Most of us in this forum have read everything available in English about Kurosawa and Mifune and Seven Samurai and listened to the commentary tracks on DVDs and watched the films themselves, repeatedly, and come to our own conclusions. I may be way off base, but everything I’ve read leads me to this place.
14 January 2009
While I’ll admit I have a man-crush for Mifune, and even that he is rather handsome, I see however, no need for his ass to consume an entire frame 😛
Really, Coco, the parts about Kikuchiyo acting, is really great stuff. I can’t claim to of seen this way, but I wish I’ve had.
In my long list of notes, regarding this movie, I write about Kikuchiyo, being like an excited child, playing “adult” or “samurai”. And while I wasnt sure where I was really meaning, your post gave it completion.
Indeed, the over-the-top acting of Mifune, is not so much Mifune being over-the-top, as it is Kikuchiyo, playing pretend. A bit of acting, within the acting.
I’m starting to just recap your words, and then quite poorly, so I just say: your comments are the best I’ve read regarding Mifune’s Kikuchiyo.
Aww, thanks, Jeremy. I remember you saying how sometimes you feel kind of “protective” about Kurosawa films in a way-how difficult it is to share your personal feeling or to imagine others feel the same…it’s almost annoying if other people also claim to feel strongly about the films you love…and I admit that I have had a major crush on Mifune for, well, it must be going on about six or seven years that it has been so intense, and feel like in some way he is “mine”.
What do the Japanese call that, when you are divorced from reality and obsessed in a geeky kind of way with something? “Otaku”? Yeah, that’s me. And, just to let you know how bad it is: I slow mo and freeze frame the parts where he’s fishing…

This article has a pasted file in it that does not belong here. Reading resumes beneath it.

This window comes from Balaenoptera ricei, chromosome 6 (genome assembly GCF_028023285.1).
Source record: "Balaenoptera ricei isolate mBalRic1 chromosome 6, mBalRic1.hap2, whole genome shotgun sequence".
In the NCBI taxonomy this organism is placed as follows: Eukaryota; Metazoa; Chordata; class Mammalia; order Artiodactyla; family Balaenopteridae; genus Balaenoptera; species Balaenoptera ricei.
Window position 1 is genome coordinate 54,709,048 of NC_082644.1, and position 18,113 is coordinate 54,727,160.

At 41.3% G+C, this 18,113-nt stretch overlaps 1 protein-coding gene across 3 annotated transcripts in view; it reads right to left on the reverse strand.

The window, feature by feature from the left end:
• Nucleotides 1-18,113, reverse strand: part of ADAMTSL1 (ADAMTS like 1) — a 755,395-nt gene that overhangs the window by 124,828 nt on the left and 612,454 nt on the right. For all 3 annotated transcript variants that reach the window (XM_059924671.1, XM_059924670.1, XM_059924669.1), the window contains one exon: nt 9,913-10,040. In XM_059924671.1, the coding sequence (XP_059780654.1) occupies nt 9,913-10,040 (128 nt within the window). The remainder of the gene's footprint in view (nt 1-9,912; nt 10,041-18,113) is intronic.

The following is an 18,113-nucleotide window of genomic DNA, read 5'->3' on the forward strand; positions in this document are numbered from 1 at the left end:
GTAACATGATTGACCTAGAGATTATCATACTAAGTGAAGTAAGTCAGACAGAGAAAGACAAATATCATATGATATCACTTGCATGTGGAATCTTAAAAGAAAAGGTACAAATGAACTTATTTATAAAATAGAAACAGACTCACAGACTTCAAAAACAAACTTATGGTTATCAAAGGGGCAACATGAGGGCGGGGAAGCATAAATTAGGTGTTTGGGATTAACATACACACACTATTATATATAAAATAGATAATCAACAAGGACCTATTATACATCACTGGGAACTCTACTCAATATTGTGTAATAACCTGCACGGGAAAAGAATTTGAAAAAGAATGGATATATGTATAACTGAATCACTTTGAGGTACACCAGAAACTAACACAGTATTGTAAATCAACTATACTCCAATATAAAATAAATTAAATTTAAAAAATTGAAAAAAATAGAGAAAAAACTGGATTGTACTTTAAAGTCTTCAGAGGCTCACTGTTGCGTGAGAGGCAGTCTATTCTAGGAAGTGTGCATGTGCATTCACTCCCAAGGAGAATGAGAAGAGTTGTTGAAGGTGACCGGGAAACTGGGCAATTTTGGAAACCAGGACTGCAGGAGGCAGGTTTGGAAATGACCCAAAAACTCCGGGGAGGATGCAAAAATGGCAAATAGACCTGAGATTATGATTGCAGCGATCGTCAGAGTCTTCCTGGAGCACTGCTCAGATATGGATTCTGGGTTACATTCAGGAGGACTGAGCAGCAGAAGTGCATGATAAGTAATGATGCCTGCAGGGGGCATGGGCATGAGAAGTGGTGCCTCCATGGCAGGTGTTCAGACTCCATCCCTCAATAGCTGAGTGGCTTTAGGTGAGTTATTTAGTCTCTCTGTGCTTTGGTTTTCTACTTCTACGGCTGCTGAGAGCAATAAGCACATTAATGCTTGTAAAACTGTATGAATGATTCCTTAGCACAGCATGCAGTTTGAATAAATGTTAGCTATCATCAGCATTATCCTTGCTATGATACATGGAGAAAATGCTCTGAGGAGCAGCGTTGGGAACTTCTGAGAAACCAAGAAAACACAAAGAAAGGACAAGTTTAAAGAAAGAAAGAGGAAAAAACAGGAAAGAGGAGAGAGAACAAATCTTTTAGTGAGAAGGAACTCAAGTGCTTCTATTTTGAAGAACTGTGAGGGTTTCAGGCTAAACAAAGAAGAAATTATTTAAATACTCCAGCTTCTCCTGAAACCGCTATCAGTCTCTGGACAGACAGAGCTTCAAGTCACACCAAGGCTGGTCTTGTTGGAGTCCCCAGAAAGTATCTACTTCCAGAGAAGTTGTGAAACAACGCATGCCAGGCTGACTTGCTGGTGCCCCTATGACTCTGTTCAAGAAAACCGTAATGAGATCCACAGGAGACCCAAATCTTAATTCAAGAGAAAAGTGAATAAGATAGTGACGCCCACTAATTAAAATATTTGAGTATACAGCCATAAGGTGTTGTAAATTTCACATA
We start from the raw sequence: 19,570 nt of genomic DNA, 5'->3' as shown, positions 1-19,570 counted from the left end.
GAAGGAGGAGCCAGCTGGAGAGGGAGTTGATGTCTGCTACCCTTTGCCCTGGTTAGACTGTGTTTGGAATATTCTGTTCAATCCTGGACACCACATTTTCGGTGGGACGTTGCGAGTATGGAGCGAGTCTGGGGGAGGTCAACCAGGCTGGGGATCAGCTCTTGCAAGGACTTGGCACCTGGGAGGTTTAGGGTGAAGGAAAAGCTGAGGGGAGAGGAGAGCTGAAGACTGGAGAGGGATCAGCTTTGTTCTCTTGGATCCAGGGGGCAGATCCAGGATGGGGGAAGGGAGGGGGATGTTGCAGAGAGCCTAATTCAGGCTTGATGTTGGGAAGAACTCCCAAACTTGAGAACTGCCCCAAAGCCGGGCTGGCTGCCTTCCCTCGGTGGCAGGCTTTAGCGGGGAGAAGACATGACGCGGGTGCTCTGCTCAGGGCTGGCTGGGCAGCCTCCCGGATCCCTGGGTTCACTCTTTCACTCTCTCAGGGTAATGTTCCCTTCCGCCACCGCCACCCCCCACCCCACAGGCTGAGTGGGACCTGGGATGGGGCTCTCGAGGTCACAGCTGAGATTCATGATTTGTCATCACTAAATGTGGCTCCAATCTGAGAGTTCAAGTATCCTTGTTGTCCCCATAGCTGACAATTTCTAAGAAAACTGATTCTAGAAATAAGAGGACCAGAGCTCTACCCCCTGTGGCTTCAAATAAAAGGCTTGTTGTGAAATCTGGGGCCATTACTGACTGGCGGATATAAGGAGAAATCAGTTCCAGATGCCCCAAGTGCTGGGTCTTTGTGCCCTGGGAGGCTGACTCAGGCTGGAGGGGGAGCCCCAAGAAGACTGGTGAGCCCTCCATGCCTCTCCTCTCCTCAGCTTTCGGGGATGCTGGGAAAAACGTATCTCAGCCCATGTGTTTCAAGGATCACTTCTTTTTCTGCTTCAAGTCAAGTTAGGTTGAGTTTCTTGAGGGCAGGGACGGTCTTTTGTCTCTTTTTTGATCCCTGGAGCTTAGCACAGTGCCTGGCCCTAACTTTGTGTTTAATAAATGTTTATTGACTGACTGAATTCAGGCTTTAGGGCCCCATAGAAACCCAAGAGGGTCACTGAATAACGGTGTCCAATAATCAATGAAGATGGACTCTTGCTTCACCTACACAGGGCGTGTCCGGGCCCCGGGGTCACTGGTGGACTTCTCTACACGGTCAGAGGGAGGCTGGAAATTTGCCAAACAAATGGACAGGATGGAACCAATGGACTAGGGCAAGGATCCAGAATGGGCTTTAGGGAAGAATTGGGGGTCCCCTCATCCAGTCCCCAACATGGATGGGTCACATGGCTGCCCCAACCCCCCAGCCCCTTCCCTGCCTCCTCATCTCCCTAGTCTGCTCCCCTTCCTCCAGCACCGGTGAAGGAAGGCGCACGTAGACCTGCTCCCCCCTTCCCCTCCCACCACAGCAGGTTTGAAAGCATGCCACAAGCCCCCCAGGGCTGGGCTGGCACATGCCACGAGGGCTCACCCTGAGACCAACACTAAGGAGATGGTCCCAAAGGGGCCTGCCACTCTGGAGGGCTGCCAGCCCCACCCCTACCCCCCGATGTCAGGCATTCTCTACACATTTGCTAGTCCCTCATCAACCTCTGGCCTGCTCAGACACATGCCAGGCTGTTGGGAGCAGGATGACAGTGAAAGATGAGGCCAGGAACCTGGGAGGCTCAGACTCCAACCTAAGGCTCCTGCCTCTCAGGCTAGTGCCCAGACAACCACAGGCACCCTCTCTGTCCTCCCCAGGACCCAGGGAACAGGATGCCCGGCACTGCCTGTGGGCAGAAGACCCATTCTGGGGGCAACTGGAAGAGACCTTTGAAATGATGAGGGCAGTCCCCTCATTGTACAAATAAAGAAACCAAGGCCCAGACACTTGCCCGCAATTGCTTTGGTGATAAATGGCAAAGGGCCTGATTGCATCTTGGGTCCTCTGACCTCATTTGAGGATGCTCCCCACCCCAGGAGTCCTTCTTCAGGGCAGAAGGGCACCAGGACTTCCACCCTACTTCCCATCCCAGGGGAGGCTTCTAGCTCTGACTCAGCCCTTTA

Even Mifune had a little anecdote about a woman standing up in an audience and yelling out something about his beautiful ass.
Well, the random stranger on the internet talking about something I like, has sort of evaporated. We’ve conversed enough for me to realize anything that you mention, even if different from my views is worthy of my self-proclaimed valuable time and consideration. 😆
Otaku has a similar idea as our “nerd” but instead carries a strong negative contention in Japanese; versus how Americans use nerd with no true hatred or negativity and to some point as complementarity.
Although lately there has been a “neo-otaku” movement, were Japanese are trying to take away the negative of otaku, and bring it on level with the American “nerd”. Still, otaku is more insult then anything else.
But, freeze framing parts…well, maybe 😉
17 January 2009
A nice title for a post, Coco! 🙂
And indeed, Kikuchiyo is acting throughout most of the film. Actually, we do get glimpses of moments when he isn’t, usually after being humiliated or scolded, and at these moments he comes across as a very insecure individual.
These moments are actually my personal favourites among Mifune’s performances in this film, and his ability to switch from over-the-top boasting to insecure sulking is simply incredible! No wonder it has been suggested that his acting skills form the centre of Kurosawa’s dynamism.